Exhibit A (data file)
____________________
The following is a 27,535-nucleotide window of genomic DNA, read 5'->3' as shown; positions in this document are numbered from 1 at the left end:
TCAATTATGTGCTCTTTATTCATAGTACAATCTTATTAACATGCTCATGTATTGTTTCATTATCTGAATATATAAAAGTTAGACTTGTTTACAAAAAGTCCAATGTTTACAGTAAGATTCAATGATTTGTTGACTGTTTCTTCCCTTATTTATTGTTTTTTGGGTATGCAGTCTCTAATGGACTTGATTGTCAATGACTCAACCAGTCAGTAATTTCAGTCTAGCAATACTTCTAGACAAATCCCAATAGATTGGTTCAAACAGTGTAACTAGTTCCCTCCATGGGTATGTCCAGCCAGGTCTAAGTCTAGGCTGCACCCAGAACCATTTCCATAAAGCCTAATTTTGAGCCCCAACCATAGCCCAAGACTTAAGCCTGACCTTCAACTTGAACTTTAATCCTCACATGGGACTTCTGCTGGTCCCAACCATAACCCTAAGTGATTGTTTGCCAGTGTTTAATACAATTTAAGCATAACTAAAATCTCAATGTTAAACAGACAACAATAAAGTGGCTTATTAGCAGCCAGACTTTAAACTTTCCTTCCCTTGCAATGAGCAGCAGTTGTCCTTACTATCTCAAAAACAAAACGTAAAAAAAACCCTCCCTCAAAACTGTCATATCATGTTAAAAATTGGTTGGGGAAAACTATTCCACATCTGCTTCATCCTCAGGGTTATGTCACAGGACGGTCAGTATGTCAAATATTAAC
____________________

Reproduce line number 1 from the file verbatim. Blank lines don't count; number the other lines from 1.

The following is a 27,535-nucleotide window of genomic DNA, read 5'->3' as shown; positions in this document are numbered from 1 at the left end: